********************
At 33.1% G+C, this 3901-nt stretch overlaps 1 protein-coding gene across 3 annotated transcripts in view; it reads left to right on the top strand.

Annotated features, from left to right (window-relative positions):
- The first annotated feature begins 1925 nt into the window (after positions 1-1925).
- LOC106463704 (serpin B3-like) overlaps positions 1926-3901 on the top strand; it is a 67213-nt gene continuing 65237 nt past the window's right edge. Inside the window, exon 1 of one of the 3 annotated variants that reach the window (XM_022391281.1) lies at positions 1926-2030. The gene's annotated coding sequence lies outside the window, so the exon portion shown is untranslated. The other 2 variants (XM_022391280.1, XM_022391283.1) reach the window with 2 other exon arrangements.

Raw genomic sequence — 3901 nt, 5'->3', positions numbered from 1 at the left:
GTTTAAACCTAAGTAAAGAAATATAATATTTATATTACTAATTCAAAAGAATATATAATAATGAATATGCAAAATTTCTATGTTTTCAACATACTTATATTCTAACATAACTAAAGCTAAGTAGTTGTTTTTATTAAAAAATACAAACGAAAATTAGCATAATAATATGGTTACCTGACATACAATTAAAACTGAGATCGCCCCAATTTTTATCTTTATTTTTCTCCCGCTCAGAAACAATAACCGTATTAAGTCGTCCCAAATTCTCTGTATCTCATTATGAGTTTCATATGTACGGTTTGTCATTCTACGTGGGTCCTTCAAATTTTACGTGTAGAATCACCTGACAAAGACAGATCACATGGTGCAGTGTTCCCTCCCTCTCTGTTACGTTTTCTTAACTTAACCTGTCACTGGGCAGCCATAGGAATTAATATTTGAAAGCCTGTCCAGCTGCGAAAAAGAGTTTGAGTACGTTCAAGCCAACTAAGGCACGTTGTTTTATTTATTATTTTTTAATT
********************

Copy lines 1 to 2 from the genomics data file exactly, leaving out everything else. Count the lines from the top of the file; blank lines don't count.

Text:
At 33.1% G+C, this 3901-nt stretch overlaps 1 protein-coding gene across 3 annotated transcripts in view; it reads left to right on the top strand.

Annotated features, from left to right (window-relative positions):